Judith Perrolle, Shelley Kimelberg, Joan Fitzgerald
Date of Award
Doctor of Philosophy
Department or Academic Unit
College of Social Sciences and Humanities, Department of Sociology and Anthropology
sociology, environmental studies, urban planning, participatory process, social capital, urban greening
Community Engagement | Place and Environment | Sociology
This dissertation explores the social impacts of an urban greening project in Boston, the Urban Ecology Institute's "City Roots" program. By "urban greening", I am referring to projects designed to bring natural elements back into urban areas - these projects altered the built environment by creating small pocket parks, greening front yards and installing rain barrels.
I examine how, on an individual level, a) participation in the urban greening process influenced political and civic participation and activism, and the impact of the participatory process on collective efficacy and flow of information, b) the impact of participation on individual perception of social capital, particularly in terms of prosocial norms of involvement and sense of safety, and c) how participants negotiated altering the built environment, and narratives around fear of and desire for welcoming public spaces.
Using participant observation and interview data from four of the eight project sites in Dorchester, Massachusetts during the summer of 2009, I examined the challenges and rewards of building urban-based natural assets, and the contradictions of creating social space that fosters inclusion while also excluding elements of perceived danger. Additionally, I explored how the process of changing the physical space of a neighborhood impacts perceived social capital.
I argue that the process of urban greening is often more important than the physical space these projects create. The process of working together to achieve tangible, discrete goals creates crucial social ties among neighbors. The largest challenge of creating these urban-based natural assets was balancing fear with desire. Participants simultaneously desired vibrant social spaces, and feared creating parks that might attract those perceived as dangerous. Although none of the projects created spaces conducive to gathering due to participants' safety concerns, I found that the strategy of meeting neighborhoods where they were by creating spaces that took their fears into account constituted an important intermediary step, laying the groundwork for future greening projects more conducive to public gathering. This provides a critical contribution to the sociological literature on urban greening, which does not take into account residents' simultaneous fear of and desire for green space, or the importance of the process, rather than just the end product, of urban greening. Urban greening projects can only work if they reflect the needs, desires, and fears of the community. Although the best city parks are those that appear welcoming to the community (Jacobs 1961, Whyte 1980: 37), it would be unrealistic and unwise for an urban greening project to ask that residents take a leap of faith in creating public spaces that they are not ready to create. This has important implications for other urban greening projects, as it complicates urban planning wisdom that creating appealing community spaces will solve safety concerns.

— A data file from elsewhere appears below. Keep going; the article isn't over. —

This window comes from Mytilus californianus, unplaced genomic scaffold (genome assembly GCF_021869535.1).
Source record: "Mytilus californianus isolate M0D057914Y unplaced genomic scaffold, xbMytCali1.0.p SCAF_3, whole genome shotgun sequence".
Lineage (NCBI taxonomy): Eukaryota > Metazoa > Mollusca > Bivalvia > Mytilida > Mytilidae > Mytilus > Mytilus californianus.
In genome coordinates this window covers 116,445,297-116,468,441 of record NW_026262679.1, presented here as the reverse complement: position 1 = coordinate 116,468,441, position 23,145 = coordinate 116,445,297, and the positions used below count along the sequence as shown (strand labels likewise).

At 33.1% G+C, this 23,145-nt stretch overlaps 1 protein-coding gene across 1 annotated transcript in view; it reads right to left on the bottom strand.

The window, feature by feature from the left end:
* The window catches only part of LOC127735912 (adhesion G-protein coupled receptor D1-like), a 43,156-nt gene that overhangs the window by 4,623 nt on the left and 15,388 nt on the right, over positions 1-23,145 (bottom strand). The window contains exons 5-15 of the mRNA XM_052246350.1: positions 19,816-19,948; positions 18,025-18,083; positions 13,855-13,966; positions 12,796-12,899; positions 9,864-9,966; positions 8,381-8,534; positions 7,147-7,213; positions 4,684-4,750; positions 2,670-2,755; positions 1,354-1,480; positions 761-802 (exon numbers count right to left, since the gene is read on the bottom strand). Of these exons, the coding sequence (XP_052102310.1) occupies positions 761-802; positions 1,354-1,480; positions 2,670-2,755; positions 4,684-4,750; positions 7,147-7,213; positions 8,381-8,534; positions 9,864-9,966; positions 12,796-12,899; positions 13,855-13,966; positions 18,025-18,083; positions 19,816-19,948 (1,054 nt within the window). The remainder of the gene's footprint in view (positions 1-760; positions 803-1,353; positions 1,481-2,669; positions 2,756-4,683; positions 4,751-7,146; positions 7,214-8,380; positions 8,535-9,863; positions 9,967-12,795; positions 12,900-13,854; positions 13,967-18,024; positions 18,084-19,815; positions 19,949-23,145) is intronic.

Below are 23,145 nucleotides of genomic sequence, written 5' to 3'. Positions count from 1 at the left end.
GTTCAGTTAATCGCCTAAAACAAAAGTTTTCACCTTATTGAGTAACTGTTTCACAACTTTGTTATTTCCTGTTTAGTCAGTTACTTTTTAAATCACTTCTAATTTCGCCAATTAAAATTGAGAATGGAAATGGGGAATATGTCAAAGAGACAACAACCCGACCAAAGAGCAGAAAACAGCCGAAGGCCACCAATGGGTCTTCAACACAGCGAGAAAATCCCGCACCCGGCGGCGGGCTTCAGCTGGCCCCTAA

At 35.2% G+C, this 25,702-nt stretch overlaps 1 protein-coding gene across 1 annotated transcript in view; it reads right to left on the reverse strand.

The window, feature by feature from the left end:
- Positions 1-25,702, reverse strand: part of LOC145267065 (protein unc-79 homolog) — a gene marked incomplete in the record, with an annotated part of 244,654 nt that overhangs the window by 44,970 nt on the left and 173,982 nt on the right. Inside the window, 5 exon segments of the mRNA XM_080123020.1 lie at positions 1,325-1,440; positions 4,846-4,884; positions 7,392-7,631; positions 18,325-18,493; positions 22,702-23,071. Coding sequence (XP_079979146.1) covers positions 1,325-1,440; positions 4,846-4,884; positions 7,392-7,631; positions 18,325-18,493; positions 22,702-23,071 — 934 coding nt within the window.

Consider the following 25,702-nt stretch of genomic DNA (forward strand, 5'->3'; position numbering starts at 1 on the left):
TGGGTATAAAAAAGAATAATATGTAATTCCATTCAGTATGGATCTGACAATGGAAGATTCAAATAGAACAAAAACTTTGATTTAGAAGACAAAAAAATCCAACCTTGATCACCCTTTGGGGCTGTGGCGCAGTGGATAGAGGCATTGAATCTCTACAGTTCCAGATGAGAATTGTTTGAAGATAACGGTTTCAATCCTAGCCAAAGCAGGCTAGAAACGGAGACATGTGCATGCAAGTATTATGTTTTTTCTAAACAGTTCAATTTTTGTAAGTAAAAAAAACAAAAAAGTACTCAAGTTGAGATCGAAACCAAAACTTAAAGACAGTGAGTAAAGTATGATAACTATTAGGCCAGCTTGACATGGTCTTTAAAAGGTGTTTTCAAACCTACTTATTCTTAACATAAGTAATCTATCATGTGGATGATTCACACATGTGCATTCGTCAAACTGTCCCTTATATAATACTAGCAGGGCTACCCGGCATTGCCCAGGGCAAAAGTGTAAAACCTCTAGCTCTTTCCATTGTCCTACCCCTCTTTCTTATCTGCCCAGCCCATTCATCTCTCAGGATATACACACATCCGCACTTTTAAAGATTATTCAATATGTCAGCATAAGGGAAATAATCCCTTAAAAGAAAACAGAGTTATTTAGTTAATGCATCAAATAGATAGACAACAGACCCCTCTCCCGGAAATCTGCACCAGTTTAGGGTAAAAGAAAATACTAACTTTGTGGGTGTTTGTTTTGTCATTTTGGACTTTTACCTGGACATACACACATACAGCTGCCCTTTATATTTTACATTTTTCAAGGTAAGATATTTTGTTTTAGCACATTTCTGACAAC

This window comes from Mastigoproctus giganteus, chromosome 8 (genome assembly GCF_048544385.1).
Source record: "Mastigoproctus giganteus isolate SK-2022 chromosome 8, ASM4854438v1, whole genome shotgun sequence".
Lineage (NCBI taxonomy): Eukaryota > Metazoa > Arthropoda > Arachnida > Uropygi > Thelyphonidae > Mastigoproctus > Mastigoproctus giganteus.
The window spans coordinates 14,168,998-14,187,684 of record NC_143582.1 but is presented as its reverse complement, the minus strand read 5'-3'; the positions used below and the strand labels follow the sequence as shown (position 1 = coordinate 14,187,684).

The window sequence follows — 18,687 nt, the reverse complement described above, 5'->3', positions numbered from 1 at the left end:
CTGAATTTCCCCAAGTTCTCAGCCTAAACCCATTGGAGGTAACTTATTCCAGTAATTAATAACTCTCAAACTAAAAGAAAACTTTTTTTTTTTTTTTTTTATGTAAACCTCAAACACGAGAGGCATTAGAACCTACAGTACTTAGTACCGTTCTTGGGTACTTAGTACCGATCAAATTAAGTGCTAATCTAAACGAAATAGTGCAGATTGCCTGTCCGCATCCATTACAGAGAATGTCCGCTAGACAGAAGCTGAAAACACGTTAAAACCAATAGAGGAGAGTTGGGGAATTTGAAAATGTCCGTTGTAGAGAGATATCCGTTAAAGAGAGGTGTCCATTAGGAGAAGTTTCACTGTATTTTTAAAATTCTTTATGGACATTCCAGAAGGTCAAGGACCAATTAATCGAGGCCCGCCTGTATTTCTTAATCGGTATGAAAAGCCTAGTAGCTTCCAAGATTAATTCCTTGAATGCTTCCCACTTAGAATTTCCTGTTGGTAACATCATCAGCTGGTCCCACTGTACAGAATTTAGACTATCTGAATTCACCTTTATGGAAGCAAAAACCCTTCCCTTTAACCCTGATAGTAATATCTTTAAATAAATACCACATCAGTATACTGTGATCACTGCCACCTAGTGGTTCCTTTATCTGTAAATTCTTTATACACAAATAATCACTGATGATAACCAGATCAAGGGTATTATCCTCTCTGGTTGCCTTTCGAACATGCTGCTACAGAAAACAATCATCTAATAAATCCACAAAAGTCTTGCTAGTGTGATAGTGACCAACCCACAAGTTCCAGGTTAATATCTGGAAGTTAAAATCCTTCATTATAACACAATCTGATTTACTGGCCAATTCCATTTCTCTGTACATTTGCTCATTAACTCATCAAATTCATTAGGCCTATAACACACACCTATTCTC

Projects like these form an important intermediary step, where participants gain social ties, a sense of safety, and a feeling of pride and possibility regarding their own yards and neighborhoods - all of which are necessary before the process of creating bustling neighborhood parks can begin.
Katherine Marie Rickenbacker
Rickenbacker, Katherine Marie, "City roots: grassroots efforts to build environmental and social capital in urban areas" (2012). Sociology Dissertations. Paper 15. http://hdl.handle.net/2047/d20002662
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